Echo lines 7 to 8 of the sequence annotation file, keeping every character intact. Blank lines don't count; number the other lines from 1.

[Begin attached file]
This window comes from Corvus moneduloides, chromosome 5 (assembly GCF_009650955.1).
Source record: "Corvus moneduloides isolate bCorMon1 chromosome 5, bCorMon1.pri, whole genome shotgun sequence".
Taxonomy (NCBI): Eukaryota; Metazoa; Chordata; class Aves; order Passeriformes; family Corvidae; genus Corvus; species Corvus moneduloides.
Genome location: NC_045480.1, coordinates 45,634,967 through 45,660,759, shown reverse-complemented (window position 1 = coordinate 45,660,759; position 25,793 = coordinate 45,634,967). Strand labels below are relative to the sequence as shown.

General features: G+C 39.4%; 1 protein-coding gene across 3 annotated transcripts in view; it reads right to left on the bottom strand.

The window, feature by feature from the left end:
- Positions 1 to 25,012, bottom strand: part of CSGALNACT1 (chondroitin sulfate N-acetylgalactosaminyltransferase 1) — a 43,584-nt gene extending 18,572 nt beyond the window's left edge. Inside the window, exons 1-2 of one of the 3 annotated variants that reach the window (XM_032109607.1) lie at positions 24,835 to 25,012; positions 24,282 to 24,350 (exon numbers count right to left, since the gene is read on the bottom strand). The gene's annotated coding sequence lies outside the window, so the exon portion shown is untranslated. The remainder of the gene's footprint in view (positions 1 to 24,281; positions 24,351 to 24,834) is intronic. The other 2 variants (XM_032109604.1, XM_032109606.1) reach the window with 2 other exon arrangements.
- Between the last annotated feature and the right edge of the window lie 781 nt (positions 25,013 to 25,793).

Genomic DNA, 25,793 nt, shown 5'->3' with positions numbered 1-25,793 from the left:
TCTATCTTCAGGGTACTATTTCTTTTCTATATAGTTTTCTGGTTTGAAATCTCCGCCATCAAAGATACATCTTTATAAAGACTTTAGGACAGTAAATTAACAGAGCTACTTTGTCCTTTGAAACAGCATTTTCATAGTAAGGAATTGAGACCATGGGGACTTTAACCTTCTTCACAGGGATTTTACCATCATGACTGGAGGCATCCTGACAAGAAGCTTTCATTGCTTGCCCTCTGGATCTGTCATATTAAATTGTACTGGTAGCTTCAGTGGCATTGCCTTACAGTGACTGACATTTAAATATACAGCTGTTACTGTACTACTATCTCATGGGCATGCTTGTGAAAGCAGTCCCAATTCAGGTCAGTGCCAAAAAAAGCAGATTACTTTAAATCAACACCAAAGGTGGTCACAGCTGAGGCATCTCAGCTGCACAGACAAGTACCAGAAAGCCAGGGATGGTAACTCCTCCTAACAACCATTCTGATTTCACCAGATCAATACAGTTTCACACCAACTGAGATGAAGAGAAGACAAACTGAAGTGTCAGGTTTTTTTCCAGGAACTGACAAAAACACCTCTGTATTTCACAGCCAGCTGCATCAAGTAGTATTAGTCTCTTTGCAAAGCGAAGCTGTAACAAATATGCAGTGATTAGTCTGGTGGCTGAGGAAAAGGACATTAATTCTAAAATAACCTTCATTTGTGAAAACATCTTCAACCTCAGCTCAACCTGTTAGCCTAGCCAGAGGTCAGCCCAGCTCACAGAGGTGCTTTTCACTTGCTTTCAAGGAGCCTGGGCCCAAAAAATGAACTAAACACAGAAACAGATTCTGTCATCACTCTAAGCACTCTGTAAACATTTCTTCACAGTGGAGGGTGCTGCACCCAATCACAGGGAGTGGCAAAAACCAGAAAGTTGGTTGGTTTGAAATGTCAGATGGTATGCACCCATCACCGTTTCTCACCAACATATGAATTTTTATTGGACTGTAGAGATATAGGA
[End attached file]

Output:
- Positions 1 to 25,012, bottom strand: part of CSGALNACT1 (chondroitin sulfate N-acetylgalactosaminyltransferase 1) — a 43,584-nt gene extending 18,572 nt beyond the window's left edge. Inside the window, exons 1-2 of one of the 3 annotated variants that reach the window (XM_032109607.1) lie at positions 24,835 to 25,012; positions 24,282 to 24,350 (exon numbers count right to left, since the gene is read on the bottom strand). The gene's annotated coding sequence lies outside the window, so the exon portion shown is untranslated. The remainder of the gene's footprint in view (positions 1 to 24,281; positions 24,351 to 24,834) is intronic. The other 2 variants (XM_032109604.1, XM_032109606.1) reach the window with 2 other exon arrangements.
- Between the last annotated feature and the right edge of the window lie 781 nt (positions 25,013 to 25,793).